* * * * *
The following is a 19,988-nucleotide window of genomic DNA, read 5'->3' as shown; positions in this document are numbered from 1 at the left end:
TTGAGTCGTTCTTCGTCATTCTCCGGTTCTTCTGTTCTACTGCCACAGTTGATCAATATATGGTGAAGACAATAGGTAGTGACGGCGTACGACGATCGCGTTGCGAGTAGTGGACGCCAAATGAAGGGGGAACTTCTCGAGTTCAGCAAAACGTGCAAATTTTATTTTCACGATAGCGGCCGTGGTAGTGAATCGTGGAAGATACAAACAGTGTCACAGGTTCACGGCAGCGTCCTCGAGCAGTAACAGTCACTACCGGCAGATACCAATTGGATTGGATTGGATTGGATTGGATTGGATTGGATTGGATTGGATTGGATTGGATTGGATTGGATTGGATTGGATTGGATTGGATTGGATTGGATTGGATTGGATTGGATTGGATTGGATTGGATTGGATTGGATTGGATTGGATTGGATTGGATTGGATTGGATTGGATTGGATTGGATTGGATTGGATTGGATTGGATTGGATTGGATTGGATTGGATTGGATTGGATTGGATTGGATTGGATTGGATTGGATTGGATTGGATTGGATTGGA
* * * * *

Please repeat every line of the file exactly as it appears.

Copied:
The following is a 19,988-nucleotide window of genomic DNA, read 5'->3' as shown; positions in this document are numbered from 1 at the left end:
TTGAGTCGTTCTTCGTCATTCTCCGGTTCTTCTGTTCTACTGCCACAGTTGATCAATATATGGTGAAGACAATAGGTAGTGACGGCGTACGACGATCGCGTTGCGAGTAGTGGACGCCAAATGAAGGGGGAACTTCTCGAGTTCAGCAAAACGTGCAAATTTTATTTTCACGATAGCGGCCGTGGTAGTGAATCGTGGAAGATACAAACAGTGTCACAGGTTCACGGCAGCGTCCTCGAGCAGTAACAGTCACTACCGGCAGATACCAATTGGATTGGATTGGATTGGATTGGATTGGATTGGATTGGATTGGATTGGATTGGATTGGATTGGATTGGATTGGATTGGATTGGATTGGATTGGATTGGATTGGATTGGATTGGATTGGATTGGATTGGATTGGATTGGATTGGATTGGATTGGATTGGATTGGATTGGATTGGATTGGATTGGATTGGATTGGATTGGATTGGATTGGATTGGATTGGATTGGATTGGATTGGATTGGATTGGATTGGATTGGATTGGATTGGATTGGATTGGA